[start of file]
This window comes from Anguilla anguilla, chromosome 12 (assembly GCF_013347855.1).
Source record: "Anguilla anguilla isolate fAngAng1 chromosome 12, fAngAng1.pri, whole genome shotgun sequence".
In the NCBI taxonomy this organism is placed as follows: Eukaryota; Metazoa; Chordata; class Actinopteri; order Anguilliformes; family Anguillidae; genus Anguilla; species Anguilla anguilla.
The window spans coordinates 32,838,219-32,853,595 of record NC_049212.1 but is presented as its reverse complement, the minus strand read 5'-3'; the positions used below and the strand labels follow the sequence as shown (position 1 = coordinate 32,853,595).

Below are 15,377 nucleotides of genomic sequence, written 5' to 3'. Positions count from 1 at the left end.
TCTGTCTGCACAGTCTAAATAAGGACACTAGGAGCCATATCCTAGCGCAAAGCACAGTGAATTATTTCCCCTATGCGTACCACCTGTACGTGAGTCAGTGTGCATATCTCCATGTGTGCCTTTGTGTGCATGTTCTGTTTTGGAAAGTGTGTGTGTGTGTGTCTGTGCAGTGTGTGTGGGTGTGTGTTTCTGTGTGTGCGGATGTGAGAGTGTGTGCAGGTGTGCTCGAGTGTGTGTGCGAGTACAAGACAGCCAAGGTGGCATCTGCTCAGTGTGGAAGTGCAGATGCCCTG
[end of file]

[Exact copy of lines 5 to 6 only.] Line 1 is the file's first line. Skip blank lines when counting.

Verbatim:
Below are 15,377 nucleotides of genomic sequence, written 5' to 3'. Positions count from 1 at the left end.
TCTGTCTGCACAGTCTAAATAAGGACACTAGGAGCCATATCCTAGCGCAAAGCACAGTGAATTATTTCCCCTATGCGTACCACCTGTACGTGAGTCAGTGTGCATATCTCCATGTGTGCCTTTGTGTGCATGTTCTGTTTTGGAAAGTGTGTGTGTGTGTGTCTGTGCAGTGTGTGTGGGTGTGTGTTTCTGTGTGTGCGGATGTGAGAGTGTGTGCAGGTGTGCTCGAGTGTGTGTGCGAGTACAAGACAGCCAAGGTGGCATCTGCTCAGTGTGGAAGTGCAGATGCCCTG